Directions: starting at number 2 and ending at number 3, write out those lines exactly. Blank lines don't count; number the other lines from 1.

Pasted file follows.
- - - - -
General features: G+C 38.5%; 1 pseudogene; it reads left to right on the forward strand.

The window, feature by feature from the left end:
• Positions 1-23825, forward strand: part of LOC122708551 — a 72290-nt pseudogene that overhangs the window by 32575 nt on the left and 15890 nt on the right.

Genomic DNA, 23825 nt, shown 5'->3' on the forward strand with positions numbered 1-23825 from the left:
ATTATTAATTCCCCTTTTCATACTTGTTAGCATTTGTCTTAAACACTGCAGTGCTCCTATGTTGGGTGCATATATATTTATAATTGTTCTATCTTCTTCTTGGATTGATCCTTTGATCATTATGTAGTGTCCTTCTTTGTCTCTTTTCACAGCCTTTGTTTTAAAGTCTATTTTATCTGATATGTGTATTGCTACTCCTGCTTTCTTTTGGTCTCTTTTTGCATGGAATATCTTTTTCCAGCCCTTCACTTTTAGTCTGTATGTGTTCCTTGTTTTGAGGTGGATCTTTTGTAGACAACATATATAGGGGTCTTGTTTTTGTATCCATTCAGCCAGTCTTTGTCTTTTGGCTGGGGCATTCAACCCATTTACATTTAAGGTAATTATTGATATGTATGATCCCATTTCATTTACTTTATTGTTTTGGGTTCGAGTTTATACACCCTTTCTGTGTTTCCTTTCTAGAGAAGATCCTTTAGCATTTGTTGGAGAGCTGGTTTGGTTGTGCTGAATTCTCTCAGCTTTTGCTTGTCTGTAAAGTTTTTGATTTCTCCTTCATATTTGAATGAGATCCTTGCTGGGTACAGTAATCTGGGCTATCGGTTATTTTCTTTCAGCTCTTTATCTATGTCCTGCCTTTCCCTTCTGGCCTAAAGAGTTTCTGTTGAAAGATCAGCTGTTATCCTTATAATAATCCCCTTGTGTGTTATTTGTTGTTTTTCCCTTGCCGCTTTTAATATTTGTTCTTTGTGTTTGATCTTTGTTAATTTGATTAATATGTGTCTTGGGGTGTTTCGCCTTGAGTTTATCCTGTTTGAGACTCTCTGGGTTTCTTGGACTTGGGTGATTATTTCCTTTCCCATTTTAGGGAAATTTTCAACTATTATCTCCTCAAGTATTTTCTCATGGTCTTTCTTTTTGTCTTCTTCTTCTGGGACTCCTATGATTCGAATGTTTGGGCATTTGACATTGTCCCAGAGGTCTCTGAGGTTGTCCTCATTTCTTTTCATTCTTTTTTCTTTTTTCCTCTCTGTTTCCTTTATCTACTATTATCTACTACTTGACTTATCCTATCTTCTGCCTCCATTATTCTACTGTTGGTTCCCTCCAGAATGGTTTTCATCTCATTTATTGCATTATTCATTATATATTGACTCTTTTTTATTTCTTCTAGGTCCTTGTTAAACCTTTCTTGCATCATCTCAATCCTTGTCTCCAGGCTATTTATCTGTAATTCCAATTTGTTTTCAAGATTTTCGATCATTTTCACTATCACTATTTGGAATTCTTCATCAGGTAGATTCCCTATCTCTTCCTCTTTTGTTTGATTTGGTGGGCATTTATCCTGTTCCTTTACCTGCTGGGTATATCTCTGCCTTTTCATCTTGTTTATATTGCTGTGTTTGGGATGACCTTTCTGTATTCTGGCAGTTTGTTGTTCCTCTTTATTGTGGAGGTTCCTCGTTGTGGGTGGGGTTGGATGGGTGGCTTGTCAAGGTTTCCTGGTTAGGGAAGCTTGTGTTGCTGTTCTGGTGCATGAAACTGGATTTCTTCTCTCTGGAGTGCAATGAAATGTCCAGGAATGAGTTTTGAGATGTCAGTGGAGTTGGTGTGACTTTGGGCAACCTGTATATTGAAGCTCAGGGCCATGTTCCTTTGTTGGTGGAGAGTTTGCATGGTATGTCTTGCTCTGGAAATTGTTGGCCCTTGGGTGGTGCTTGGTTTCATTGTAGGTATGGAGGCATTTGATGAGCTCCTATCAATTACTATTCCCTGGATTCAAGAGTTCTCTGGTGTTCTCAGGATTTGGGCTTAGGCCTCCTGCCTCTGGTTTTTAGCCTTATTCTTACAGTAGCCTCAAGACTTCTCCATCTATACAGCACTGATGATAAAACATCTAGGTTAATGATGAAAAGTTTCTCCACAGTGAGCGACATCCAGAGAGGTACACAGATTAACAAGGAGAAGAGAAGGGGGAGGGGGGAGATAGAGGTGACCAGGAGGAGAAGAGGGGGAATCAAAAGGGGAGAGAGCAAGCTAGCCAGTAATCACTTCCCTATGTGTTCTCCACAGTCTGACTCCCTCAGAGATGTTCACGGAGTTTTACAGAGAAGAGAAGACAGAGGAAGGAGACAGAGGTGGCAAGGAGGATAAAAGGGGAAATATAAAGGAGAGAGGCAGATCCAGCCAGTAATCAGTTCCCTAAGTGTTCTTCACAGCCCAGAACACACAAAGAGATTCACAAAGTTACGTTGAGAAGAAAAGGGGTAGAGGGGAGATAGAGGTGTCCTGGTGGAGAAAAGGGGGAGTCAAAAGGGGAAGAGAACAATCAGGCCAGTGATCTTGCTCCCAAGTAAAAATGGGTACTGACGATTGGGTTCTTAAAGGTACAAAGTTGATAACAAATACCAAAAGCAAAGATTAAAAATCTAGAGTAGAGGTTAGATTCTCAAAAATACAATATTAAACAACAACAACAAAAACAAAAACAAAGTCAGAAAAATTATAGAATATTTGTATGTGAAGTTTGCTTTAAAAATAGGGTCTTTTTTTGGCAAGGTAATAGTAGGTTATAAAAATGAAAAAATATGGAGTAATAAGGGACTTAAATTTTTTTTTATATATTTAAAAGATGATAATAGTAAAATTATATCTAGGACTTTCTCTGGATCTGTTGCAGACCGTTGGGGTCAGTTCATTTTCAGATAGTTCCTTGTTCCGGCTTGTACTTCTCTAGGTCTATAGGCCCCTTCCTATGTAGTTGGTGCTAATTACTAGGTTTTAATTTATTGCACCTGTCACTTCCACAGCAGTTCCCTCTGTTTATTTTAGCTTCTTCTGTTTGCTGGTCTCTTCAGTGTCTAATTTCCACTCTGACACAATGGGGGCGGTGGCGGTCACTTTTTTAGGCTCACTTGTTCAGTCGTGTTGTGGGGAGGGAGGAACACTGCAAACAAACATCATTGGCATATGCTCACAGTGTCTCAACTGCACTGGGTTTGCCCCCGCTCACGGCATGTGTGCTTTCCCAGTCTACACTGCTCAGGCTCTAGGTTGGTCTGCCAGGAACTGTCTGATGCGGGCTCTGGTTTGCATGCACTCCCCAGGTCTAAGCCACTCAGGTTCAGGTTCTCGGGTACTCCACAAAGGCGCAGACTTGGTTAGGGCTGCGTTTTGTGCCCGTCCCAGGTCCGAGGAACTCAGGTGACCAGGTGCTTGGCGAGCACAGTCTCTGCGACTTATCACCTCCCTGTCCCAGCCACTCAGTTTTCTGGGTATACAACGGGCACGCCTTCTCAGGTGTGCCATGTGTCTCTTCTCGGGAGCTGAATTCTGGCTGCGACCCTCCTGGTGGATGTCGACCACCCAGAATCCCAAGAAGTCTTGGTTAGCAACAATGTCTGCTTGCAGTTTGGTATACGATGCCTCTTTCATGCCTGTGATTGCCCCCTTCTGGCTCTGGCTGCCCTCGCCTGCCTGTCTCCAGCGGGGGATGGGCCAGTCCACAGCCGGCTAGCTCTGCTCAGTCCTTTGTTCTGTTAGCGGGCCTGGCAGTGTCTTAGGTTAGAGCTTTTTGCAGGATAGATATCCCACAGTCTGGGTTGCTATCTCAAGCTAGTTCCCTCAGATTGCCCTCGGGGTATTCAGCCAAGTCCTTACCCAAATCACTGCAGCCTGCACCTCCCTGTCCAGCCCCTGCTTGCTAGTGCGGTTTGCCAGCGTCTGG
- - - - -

The window, feature by feature from the left end:
• Positions 1-23825, forward strand: part of LOC122708551 — a 72290-nt pseudogene that overhangs the window by 32575 nt on the left and 15890 nt on the right.